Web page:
The Summary: History is ever changing and there is never a loss of things to talk about. From the beginning of ancient history to the reformations and revolutions that changed the modern world as we know it, this comprehensive read does its best to cover a lot in a little bit of space. With its unique layout, this book is a feast for the eyes. The read is crafted with different time periods in mind as it uses “newspaper clippings”, infograph-like spreads, and notable art/photography pieces to set the proper mood for each time period. Whether this book ends up being a centerpiece for your educational purposes, this is still a read worth handing to your child just for a read through.

My Thoughts: As I’ve mentioned numerous times, I’m a history buff and am always interested to see what kind of reads being provided for children these days. Smithsonian and DK do an admirable job with this excellently designed book which manages to cover some of the most impactful events in all of history. This is not the most detailed read; you won’t find any astounding historical facts that you haven’t heard of here, but it’s a great introduction for readers just getting to higher levels of reading.

Parental Advisories: The book does cover the theory of Big Bang and present it as fact so for parents who believe in a Creationist worldview, this book may be a great starting point for some meaningful conversations with children. There is also made mention of different kinds of social change, some of which may not always be considered good by parents of all different kinds. I think this is a book that could spark some great conversation with your kids. Otherwise, I highly recommend this read!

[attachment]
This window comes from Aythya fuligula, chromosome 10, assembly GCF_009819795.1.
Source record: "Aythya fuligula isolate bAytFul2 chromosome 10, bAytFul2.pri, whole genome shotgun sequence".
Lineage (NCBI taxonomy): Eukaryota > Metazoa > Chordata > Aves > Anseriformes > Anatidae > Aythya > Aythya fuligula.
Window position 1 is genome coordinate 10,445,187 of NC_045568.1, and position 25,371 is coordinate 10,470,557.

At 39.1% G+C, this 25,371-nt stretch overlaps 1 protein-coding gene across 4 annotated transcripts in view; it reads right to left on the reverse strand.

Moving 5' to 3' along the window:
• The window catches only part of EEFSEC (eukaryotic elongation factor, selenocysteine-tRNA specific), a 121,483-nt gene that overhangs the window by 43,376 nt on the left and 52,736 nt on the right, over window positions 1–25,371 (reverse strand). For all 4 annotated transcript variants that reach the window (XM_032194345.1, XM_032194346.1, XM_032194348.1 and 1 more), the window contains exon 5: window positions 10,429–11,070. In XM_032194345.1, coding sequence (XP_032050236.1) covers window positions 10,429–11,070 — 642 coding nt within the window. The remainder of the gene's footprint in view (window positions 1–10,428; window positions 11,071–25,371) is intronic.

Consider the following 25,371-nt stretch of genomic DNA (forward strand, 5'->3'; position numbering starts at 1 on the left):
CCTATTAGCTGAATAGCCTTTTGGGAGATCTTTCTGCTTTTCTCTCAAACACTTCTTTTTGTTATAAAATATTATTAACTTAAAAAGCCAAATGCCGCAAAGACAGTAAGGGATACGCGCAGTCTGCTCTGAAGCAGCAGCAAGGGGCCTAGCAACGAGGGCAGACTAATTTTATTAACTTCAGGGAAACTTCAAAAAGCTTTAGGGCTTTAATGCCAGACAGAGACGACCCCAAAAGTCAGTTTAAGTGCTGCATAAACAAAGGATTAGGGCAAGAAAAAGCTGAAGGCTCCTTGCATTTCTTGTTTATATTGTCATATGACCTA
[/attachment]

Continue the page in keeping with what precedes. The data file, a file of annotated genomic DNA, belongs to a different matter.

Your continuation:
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Seeing Stars

This week we’re going over a nonfiction read perfect for the summertime. Before star-gazing on the roof, why not pick up this book on constellations for your kids?

Summary: For the budding astronomists and mythology nerds among your children, Sara Gillingham has written a book that is sure to make any curious student delighted. Chock-full of graphic designs and entertaining stories, this book is sure to answer all the questions your kids have (and haven’t) asked. Ever wondered who gave the Southern Cross its name? Curious as to why Canis Major and Minor were named after dogs? Seeing Stars: A Seeing Guide to the 88 Constellation is the perfect book to quench a learner’s thirst and spark a deeper love for astronomy.

My Thoughts: As a fan of mythology and also just a student who loves learning, this is a read that I definitely would consider owning. Sara Gillingham manages to convey the information in a concise form, compiling interesting facts that kids will eat up. Her simple designs will also be loved by younger readers.

Parental Advisories: None!

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The Extraordinary Colors of Auden Dare

I’ve become a pretty big fan of sci-fi over the past few years. While the genre selections for children can be hit or miss, The Extraordinary Colors of Auden Dare is a read worth checking out.

The Story: In a futuristic world filled with all sorts of neat gadgets, drones, and a war between groups who seek control over the natural resources. Yet even in this universe with its advanced technology, eleven year old Auden Dare can not see color. Not even a little. When Auden’s uncle dies and leaves him and his mom a place to stay, Auden hopes that Uncle Jonah’s genius might help him see as everyone else does, especially when he finds something mysterious entitled Project Rainbow on the property. When one of his new classmates, Vivi, gets involved in a hunt for the truth about Uncle Jonah’s robot Paragon and his secret project. Together, the two kids must discover the truth before anyone else does if Auden is to ever, just once, see extraordinary colors.

My Thoughts: Zillah Bethell weaves a tale that is at times familiar and at others completely fresh. Auden, Vivi, and Paragon are endearing characters and Auden’s struggle will be relatable for any kid who was born a little differently from the rest. I really enjoyed paging through this novel. With its entertaining mystery and attention focused on characters, this is a book that kids will find worth reading.